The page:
Additionally, the -l option to the spack add command allows one to add to named lists in the definitions section of the manifest file directly from the command line.

The when directive can be used to conditionally add specs to a named list. The when directive takes a string of Python code referring to a restricted set of variables, and evaluates to a boolean. The specs listed are appended to the named list if the when string evaluates to True. In the following snippet, the named list compilers is ['%gcc', '%clang', '%intel'] on x86_64 systems and ['%gcc', '%clang'] on all other systems.

    - compilers: ['%gcc', '%clang']
    - when: arch.satisfies('x86_64:')
      compilers: ['%intel']


Any definitions with the same named list with true when clauses (or absent when clauses) will be appended together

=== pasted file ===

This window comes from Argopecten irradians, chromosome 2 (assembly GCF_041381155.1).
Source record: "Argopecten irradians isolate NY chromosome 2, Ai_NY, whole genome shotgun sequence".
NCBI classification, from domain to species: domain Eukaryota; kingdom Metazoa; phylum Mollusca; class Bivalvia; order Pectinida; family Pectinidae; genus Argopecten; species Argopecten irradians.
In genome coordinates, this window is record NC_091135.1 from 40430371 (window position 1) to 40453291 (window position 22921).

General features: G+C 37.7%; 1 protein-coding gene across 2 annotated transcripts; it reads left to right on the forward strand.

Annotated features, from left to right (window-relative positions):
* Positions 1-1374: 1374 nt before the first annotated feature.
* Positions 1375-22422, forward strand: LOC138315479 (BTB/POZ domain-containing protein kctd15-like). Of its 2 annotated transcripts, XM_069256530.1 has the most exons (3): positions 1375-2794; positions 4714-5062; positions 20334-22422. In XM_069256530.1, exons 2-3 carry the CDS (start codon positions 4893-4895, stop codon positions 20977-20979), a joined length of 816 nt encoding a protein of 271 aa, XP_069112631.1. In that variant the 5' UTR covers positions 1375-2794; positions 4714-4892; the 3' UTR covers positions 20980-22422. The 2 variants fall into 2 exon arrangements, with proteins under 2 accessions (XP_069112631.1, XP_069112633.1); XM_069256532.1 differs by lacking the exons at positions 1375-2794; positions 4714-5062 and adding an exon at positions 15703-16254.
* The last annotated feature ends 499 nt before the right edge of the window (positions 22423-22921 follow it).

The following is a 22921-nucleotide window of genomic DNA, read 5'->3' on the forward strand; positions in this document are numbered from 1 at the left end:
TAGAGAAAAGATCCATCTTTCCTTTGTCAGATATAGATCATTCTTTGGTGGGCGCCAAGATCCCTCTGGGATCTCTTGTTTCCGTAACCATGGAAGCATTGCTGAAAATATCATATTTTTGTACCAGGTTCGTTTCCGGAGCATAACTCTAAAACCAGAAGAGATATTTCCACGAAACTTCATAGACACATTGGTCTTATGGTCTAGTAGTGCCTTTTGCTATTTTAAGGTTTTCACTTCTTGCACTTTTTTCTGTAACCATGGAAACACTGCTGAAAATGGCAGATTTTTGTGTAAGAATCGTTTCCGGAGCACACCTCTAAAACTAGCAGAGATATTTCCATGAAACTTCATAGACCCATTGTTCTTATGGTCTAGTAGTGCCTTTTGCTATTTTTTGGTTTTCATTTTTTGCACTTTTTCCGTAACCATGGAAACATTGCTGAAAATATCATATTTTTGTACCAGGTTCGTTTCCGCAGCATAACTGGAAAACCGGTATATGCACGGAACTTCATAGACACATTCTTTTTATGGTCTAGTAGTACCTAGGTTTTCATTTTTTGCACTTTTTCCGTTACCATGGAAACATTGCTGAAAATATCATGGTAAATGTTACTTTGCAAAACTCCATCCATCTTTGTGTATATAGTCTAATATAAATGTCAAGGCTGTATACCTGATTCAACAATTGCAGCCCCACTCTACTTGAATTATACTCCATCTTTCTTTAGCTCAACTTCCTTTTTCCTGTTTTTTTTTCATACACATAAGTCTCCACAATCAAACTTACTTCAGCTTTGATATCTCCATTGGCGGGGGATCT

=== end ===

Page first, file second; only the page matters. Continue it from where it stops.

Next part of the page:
The valid variables for a when clause are:

  1. platform. The platform string of the default Spack architecture on the system.

  2. os. The os string of the default Spack architecture on the system.

  3. target. The target string of the default Spack architecture on the system.

  4. architecture or arch. A Spack spec satisfying the default Spack architecture on the system. This supports querying via the satisfies method, as shown above.

  5. arch_str. The architecture string of the default Spack architecture on the system.

  6. re. The standard regex module in Python.

  7. env. The user environment (usually os.environ in Python).

  8. hostname. The hostname of the system (if hostname is an executable in the user’s PATH).

SpecLists as Constraints

Dependencies and compilers in Spack can be both packages in an environment and constraints on other packages. References to SpecLists allow a shorthand to treat packages in a list as either a compiler or a dependency using the $% or $^ syntax respectively.